The 1970s in Arab-American Perspective: An Interview with Salim Yaqub

In recent months, a young and charismatic Arab-American doctor running for governor of Michigan has stirred up US politics. The son of Arab immigrants in the United States, Abdul El-Sayed is part of the latest generation of Arab-Americans. El-Sayed and people like him suggest a significant sociological transformation taking place within the Arab-American community. Their … Continue reading The 1970s in Arab-American Perspective: An Interview with Salim Yaqub

A Muslim Cosmopolis, Or, the Individual and the Nation in Global History: An Interview with Seema Alavi

Dr. Seema Alavi

People tend to assume the origins of contemporary events, alliances and disagreements belong to the recent if not the immediate past. Recent news articles highlight with surprise the Arabicization of Islamic practice in South Asia – most prominently with respect to the murder of several bloggers in Bangladesh. But India has a long history of intellectual contact with the Arab world. The Madrasa Saulatia in Mecca was set up by an Indian Muslim Rahmatullah Kairanwi – a key protagonist in Seema Alavi’s book Muslim Cosmopolitanism in the Age of Empire (2015) – as a “centre for embracive reformist Islam with a strong Indic tradition.” It remains a major scholarly hub, retaining intellectual contact with Sunni Muslim seminaries all over the world. It’s own orientation now can be described as a purist intellectual tradition of Islam. For example, it receives patronage “from the Abd-al Wahab impacted Saudi ruling house,” even as – Alavi is quick to remind us of this – its scholarly tradition stands in stark contrast to the violence that is often perpetrated in the name of Wahabi Islam. In this respect, Alavi’s book Muslim Cosmopolitanism is a fundamentally revisionist text that works through the category of the individual and of the nation. She draws out the history of how a modern vision of Islamic universal selfhood was articulated in the mid-nineteenth century: the processes that connected Indic reformist strands in Islam with Hamidian notions of modernity centred on jurisprudence. In her account, cities such as Cairo thus appear as more than just a site that elucidated anti-British nationalism. Importantly, the book foregrounds how modern histories of South Asia limit key protagonists in this larger global story to the territorial bounds of modern India, even as the records of imperial Britain show how they negotiated trans-imperial identities across South Asia and the Ottoman empire. Continue reading A Muslim Cosmopolis, Or, the Individual and the Nation in Global History: An Interview with Seema Alavi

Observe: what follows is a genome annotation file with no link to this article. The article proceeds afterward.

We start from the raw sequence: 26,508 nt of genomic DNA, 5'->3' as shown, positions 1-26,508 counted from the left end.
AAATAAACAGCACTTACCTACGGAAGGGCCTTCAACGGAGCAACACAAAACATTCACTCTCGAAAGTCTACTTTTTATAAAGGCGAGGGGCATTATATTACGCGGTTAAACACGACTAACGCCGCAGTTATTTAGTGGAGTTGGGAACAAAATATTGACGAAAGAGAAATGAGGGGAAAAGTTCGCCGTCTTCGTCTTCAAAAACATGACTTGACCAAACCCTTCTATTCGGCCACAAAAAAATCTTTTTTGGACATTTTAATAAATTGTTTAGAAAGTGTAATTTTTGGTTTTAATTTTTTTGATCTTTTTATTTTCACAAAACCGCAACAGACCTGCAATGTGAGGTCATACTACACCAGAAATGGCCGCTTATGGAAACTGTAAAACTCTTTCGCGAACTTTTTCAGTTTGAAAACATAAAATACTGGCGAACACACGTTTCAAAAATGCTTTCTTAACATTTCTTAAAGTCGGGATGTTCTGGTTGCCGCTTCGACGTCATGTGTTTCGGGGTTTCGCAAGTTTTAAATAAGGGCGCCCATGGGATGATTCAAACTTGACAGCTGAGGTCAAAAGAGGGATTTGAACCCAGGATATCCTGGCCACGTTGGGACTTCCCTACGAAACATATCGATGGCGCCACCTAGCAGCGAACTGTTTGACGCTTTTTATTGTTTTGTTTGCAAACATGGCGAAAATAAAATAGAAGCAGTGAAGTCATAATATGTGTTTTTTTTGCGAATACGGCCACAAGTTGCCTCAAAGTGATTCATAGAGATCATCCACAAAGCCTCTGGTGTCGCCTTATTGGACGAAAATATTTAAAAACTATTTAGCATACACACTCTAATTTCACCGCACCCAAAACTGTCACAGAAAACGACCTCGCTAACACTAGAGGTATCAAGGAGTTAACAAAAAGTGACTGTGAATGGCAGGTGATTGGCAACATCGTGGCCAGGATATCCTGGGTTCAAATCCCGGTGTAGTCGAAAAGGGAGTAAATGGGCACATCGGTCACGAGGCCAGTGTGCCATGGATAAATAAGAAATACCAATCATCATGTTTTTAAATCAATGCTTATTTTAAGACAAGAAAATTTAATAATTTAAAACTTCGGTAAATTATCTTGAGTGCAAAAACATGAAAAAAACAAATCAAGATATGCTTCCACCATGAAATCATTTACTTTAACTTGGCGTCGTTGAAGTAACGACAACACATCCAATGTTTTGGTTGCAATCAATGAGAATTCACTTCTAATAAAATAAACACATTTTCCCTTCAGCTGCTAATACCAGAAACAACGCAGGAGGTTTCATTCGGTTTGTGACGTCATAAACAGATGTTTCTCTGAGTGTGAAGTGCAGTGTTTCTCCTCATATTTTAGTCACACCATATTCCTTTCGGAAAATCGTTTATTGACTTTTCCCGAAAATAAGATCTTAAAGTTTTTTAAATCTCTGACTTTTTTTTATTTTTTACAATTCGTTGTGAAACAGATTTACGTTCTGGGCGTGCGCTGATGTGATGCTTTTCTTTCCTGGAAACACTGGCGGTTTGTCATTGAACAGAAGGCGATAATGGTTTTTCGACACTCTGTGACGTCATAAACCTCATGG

Of Prostitution and Port Cities: A Conversation with Liat Kozma

Prostitution may be considered the world’s oldest profession, but its practice and regulation has been far from fixed throughout history. As Dr. Liat Kozma explores in her most recent book, Global Women, Colonial Ports: Prostitution in the Interwar Middle East (2017), state-regulated prostitution in the Middle East—and the lives of prostitutes themselves—was directly influenced by … Continue reading Of Prostitution and Port Cities: A Conversation with Liat Kozma

“South-South: Intellectual History across Middle East and South Asia, 1857- 1948” (Workshop, Columbia University, October 20-21, 2016)

For those readers interested in either transnational history, the history of the Middle East and South Asia, or Islamic history, two graduate students at Columbia University and Rice University, Roy Bar-Sadeh and Esmat Elhalaby, have organized what looks to be a terrific workshop taking place at the former institution this October. According to a recent … Continue reading “South-South: Intellectual History across Middle East and South Asia, 1857- 1948” (Workshop, Columbia University, October 20-21, 2016)

Global History Forum: Discussing “Starvation and the State: Famine, Slavery, and Power in Sudan, 1883-1956” with Steven Serels

For most audiences today, the word “Sudan” evokes images at once terrorizing and timeless. Older readers may recall the images of emaciated bodies that television crews relayed from western and eastern Sudan during the great famines of the mid-1980s. Anyone reading today, however, will remember the outrage – but also lack of meaningful reaction – that … Continue reading Global History Forum: Discussing “Starvation and the State: Famine, Slavery, and Power in Sudan, 1883-1956” with Steven Serels